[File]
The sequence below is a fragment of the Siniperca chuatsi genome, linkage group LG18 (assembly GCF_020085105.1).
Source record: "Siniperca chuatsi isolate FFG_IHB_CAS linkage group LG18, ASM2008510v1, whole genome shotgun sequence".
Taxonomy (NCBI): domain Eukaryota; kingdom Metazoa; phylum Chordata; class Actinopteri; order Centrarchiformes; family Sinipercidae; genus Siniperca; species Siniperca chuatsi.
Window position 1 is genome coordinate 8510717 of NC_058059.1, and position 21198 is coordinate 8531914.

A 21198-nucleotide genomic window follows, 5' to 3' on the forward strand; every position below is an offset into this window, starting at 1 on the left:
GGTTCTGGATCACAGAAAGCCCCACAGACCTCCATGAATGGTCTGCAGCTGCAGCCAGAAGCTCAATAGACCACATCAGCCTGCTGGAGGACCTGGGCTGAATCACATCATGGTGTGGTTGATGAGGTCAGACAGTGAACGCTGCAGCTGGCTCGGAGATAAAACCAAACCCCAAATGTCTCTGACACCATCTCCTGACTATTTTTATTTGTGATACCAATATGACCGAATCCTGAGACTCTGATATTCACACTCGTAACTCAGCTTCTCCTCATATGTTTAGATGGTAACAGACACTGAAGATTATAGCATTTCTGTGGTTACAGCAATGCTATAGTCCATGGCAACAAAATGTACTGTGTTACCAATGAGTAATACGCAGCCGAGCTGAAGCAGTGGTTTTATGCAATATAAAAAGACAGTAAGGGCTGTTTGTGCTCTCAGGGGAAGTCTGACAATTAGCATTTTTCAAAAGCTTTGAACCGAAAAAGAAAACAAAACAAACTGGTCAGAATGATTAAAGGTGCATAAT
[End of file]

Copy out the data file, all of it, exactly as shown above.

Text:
The sequence below is a fragment of the Siniperca chuatsi genome, linkage group LG18 (assembly GCF_020085105.1).
Source record: "Siniperca chuatsi isolate FFG_IHB_CAS linkage group LG18, ASM2008510v1, whole genome shotgun sequence".
Taxonomy (NCBI): domain Eukaryota; kingdom Metazoa; phylum Chordata; class Actinopteri; order Centrarchiformes; family Sinipercidae; genus Siniperca; species Siniperca chuatsi.
Window position 1 is genome coordinate 8510717 of NC_058059.1, and position 21198 is coordinate 8531914.

A 21198-nucleotide genomic window follows, 5' to 3' on the forward strand; every position below is an offset into this window, starting at 1 on the left:
GGTTCTGGATCACAGAAAGCCCCACAGACCTCCATGAATGGTCTGCAGCTGCAGCCAGAAGCTCAATAGACCACATCAGCCTGCTGGAGGACCTGGGCTGAATCACATCATGGTGTGGTTGATGAGGTCAGACAGTGAACGCTGCAGCTGGCTCGGAGATAAAACCAAACCCCAAATGTCTCTGACACCATCTCCTGACTATTTTTATTTGTGATACCAATATGACCGAATCCTGAGACTCTGATATTCACACTCGTAACTCAGCTTCTCCTCATATGTTTAGATGGTAACAGACACTGAAGATTATAGCATTTCTGTGGTTACAGCAATGCTATAGTCCATGGCAACAAAATGTACTGTGTTACCAATGAGTAATACGCAGCCGAGCTGAAGCAGTGGTTTTATGCAATATAAAAAGACAGTAAGGGCTGTTTGTGCTCTCAGGGGAAGTCTGACAATTAGCATTTTTCAAAAGCTTTGAACCGAAAAAGAAAACAAAACAAACTGGTCAGAATGATTAAAGGTGCATAAT